Skip to main content

Dragonflies are being genetically engineered into cybernetic drones

Update: Draper just released a new video of DragonflEye in action — we’ve posted it below. 

Cybernetic insects may sound like something out of dystopian fiction, but they’re being developed in labs around the world. And their uses may be more beneficial than you’d expect. Some researchers have proposed remote-controlled insects for surveillance, while others think they can help sniff out explosives and aid in search and rescue missions.

Related Videos

Up until now, these insects have mainly been controlled by firing electrical impulses through electrodes plugged into the little invertebrate — a technique that’s been effective but clunky and energy hungry.

Now engineers at Draper and the Howard Hughes Medical Institute (HHMI) at Janelia Farm have begun work on DragonflEye, a project to develop a more sophisticated technique that may usher in an evolution for cybernetic insects.

“Previous attempts to guide insect flight used larger organisms like beetles and locusts so that they could lift relatively large electronics systems that weighed up to 1.3 grams,” senior biomedical engineer at Draper, Jesse J. Wheeler, told IEEE Spectrum. “These systems did not include navigation systems and required wireless commands to guide flight.”

Rather than hardwire electrodes into the muscles or nervous system, Draper is experimenting with optogenetics, an approach that uses genetic modifications to tweak organisms so they respond to light. This technique would allow for smaller electronics systems, meaning they could be fit onto smaller and more agile insects, such as bees and dragonflies.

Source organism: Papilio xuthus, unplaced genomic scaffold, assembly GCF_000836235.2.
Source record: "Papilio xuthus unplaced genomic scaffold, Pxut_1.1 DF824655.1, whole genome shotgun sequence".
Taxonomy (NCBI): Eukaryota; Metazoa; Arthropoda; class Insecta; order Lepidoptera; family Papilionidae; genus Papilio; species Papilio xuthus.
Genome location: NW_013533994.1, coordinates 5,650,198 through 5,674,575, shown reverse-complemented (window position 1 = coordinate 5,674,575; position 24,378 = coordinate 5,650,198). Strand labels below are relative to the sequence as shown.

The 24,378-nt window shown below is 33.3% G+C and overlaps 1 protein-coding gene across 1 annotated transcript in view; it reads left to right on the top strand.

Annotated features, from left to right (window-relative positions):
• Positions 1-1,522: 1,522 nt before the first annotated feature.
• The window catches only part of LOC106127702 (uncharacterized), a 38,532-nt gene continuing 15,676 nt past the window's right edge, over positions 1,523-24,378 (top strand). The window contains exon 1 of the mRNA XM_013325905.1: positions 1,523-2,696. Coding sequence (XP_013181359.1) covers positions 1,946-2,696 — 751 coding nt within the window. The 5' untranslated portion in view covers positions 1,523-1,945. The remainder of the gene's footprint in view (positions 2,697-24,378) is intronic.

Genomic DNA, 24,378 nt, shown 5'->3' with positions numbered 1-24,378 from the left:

With optogenetic stimulation, the insect will be equipped with a specially designed DragonflEye backpack that can collect energy from the sun via mini solar panels and allow the insect to navigate autonomously. Rather than forcing the insects to respond by firing electrodes, Draper researchers will use optrodes to engage specific neurons that control the insects steerings. This method will enable more reliable control, according to Wheeler, while wirelessly transmitting environmental data to an external server.

After a year of research, Wheeler and his team are prepared to test their dragonflies with the DragonflEye backpacks and monitor their movement with hi-speed cameras. “This will allow us to develop precise onboard tracking algorithms for autonomous navigation,” he said. They will then focus on controlling the dragonflies through optical stimulation coming from the backpack, while developing the better, lighter DragonflEye 2.0.

First Look: Behind-the-scenes with DragonflEye

Editors' Recommendations

University of Michigan hopes new drone facility pushes students to great heights
university michigan drone facility m air lab

M-Air | Outdoor U-M Fly Lab for Drones & Autonomous Aerial Vehicles

Up until recently, the University of Michigan's aerospace engineering students could only test their drones in an atrium of one of the university's buildings, and the flying machines had to remain tethered at all times.

Read more
Fold it, stretch it, grip it! An origami-inspired arm gives drones grip
origami arm drone origamidrone

Origami Inspired Foldable Robotic Arm (Inspector Gadget Arm)

You don’t need arms to fly but engineers from Seoul National University in South Korea have developed a robotic appendage designed to give drones a better grip on the world. Inspired by origami, the innovative arm can be folded for transport and self-assembles into a rigid appendage when it’s needed for use.

Read more
Ford is lifting off from the roads and looking into drone technology
dolce and gabbana drone fly catwalk getty images  fashion show

Venturelli/WireImage/Getty Images

Ford has long been part of what happens on the road, but now, it's setting its sights just a little higher -- literally. The automotive company recently published a blog post that revealed it is "looking to the skies" with new drone research. A team in Silicon Valley is researching how drones might ultimately serve Ford's customers in the (not so distant) future.

Read more